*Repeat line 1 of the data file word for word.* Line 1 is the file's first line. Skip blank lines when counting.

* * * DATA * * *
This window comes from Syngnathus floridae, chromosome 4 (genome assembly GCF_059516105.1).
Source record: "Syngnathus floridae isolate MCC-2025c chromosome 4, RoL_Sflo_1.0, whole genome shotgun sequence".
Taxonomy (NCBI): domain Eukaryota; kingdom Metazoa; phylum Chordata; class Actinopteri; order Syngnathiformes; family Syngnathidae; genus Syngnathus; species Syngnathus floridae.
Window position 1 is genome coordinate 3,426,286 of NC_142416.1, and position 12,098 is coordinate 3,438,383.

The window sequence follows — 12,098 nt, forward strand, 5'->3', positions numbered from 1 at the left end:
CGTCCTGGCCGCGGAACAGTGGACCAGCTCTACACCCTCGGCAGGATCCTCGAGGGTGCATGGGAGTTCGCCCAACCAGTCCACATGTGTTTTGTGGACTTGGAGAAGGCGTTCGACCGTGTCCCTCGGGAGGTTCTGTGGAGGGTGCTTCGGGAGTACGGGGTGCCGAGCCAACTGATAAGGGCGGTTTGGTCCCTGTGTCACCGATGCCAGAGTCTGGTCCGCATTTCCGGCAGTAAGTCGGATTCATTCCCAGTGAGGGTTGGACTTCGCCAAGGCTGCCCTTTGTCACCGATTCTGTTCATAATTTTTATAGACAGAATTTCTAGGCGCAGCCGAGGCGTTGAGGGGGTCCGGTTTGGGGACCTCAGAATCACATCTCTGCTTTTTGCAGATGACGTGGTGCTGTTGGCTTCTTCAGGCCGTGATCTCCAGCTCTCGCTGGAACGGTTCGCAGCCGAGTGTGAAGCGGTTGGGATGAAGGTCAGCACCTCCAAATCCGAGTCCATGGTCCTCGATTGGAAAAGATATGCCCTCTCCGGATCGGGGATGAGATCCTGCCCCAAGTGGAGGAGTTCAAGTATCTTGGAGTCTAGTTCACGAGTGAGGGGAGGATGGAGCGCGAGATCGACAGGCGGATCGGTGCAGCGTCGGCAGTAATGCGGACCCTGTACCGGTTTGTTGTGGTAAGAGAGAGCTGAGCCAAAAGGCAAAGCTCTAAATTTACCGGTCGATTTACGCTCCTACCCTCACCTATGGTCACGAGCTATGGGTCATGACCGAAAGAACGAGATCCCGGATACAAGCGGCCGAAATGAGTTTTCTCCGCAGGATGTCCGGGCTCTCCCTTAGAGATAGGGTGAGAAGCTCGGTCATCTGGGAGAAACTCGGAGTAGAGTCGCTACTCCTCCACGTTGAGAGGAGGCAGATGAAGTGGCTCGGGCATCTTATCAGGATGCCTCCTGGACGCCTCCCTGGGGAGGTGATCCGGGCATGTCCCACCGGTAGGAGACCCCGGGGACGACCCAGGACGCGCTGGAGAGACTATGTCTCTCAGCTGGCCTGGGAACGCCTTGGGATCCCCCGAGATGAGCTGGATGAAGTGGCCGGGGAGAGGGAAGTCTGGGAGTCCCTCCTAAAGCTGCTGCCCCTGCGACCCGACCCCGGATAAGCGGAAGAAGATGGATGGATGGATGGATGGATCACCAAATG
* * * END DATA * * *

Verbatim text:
This window comes from Syngnathus floridae, chromosome 4 (genome assembly GCF_059516105.1).